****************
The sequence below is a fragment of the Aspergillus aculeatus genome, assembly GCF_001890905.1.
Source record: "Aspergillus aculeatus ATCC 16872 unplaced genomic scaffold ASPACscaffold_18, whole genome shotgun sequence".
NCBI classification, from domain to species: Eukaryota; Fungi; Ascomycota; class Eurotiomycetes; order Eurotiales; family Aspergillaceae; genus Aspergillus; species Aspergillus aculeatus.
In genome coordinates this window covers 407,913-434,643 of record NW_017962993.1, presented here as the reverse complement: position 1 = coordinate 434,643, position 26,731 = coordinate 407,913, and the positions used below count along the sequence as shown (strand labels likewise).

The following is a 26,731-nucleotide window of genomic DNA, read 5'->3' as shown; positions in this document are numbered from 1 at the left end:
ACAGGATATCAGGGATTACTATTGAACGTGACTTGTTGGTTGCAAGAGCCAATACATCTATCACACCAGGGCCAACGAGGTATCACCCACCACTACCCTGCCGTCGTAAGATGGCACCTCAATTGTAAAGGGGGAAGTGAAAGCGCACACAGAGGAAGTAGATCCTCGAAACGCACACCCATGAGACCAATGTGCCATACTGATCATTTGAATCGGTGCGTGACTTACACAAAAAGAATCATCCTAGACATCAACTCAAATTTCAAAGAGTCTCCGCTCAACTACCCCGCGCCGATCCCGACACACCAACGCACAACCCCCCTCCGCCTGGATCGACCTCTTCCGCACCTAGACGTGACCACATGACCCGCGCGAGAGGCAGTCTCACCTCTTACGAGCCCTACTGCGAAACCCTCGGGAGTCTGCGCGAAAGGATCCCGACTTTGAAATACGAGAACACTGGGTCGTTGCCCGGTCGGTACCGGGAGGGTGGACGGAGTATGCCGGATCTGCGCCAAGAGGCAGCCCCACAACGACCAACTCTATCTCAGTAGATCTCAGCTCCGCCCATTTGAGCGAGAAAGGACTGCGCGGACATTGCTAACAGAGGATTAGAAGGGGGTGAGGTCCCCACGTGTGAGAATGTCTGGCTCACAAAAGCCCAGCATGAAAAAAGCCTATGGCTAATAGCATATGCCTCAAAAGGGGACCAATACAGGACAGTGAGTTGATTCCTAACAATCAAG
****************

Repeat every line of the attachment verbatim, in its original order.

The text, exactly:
The sequence below is a fragment of the Aspergillus aculeatus genome, assembly GCF_001890905.1.
Source record: "Aspergillus aculeatus ATCC 16872 unplaced genomic scaffold ASPACscaffold_18, whole genome shotgun sequence".
NCBI classification, from domain to species: Eukaryota; Fungi; Ascomycota; class Eurotiomycetes; order Eurotiales; family Aspergillaceae; genus Aspergillus; species Aspergillus aculeatus.
In genome coordinates this window covers 407,913-434,643 of record NW_017962993.1, presented here as the reverse complement: position 1 = coordinate 434,643, position 26,731 = coordinate 407,913, and the positions used below count along the sequence as shown (strand labels likewise).

The following is a 26,731-nucleotide window of genomic DNA, read 5'->3' as shown; positions in this document are numbered from 1 at the left end:
ACAGGATATCAGGGATTACTATTGAACGTGACTTGTTGGTTGCAAGAGCCAATACATCTATCACACCAGGGCCAACGAGGTATCACCCACCACTACCCTGCCGTCGTAAGATGGCACCTCAATTGTAAAGGGGGAAGTGAAAGCGCACACAGAGGAAGTAGATCCTCGAAACGCACACCCATGAGACCAATGTGCCATACTGATCATTTGAATCGGTGCGTGACTTACACAAAAAGAATCATCCTAGACATCAACTCAAATTTCAAAGAGTCTCCGCTCAACTACCCCGCGCCGATCCCGACACACCAACGCACAACCCCCCTCCGCCTGGATCGACCTCTTCCGCACCTAGACGTGACCACATGACCCGCGCGAGAGGCAGTCTCACCTCTTACGAGCCCTACTGCGAAACCCTCGGGAGTCTGCGCGAAAGGATCCCGACTTTGAAATACGAGAACACTGGGTCGTTGCCCGGTCGGTACCGGGAGGGTGGACGGAGTATGCCGGATCTGCGCCAAGAGGCAGCCCCACAACGACCAACTCTATCTCAGTAGATCTCAGCTCCGCCCATTTGAGCGAGAAAGGACTGCGCGGACATTGCTAACAGAGGATTAGAAGGGGGTGAGGTCCCCACGTGTGAGAATGTCTGGCTCACAAAAGCCCAGCATGAAAAAAGCCTATGGCTAATAGCATATGCCTCAAAAGGGGACCAATACAGGACAGTGAGTTGATTCCTAACAATCAAG